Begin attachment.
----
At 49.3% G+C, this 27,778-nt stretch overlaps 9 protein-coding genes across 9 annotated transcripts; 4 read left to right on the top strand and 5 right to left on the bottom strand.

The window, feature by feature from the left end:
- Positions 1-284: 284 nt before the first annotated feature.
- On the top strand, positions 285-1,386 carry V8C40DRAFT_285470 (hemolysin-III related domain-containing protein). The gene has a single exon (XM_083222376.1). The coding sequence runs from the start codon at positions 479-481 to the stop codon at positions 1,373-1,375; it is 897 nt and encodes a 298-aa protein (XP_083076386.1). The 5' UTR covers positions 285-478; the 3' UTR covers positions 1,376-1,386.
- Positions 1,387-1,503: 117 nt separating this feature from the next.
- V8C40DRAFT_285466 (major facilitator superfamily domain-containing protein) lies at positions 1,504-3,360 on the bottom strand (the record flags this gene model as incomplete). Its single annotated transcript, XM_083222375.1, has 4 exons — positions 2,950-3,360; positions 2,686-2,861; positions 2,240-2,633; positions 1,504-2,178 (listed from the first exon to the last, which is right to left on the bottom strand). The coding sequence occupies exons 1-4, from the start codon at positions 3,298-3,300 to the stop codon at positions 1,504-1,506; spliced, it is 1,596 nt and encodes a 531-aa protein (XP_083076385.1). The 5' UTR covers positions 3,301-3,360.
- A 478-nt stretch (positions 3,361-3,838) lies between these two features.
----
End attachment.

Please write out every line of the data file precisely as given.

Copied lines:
At 49.3% G+C, this 27,778-nt stretch overlaps 9 protein-coding genes across 9 annotated transcripts; 4 read left to right on the top strand and 5 right to left on the bottom strand.

The window, feature by feature from the left end:
- Positions 1-284: 284 nt before the first annotated feature.
- On the top strand, positions 285-1,386 carry V8C40DRAFT_285470 (hemolysin-III related domain-containing protein). The gene has a single exon (XM_083222376.1). The coding sequence runs from the start codon at positions 479-481 to the stop codon at positions 1,373-1,375; it is 897 nt and encodes a 298-aa protein (XP_083076386.1). The 5' UTR covers positions 285-478; the 3' UTR covers positions 1,376-1,386.
- Positions 1,387-1,503: 117 nt separating this feature from the next.
- V8C40DRAFT_285466 (major facilitator superfamily domain-containing protein) lies at positions 1,504-3,360 on the bottom strand (the record flags this gene model as incomplete). Its single annotated transcript, XM_083222375.1, has 4 exons — positions 2,950-3,360; positions 2,686-2,861; positions 2,240-2,633; positions 1,504-2,178 (listed from the first exon to the last, which is right to left on the bottom strand). The coding sequence occupies exons 1-4, from the start codon at positions 3,298-3,300 to the stop codon at positions 1,504-1,506; spliced, it is 1,596 nt and encodes a 531-aa protein (XP_083076385.1). The 5' UTR covers positions 3,301-3,360.
- A 478-nt stretch (positions 3,361-3,838) lies between these two features.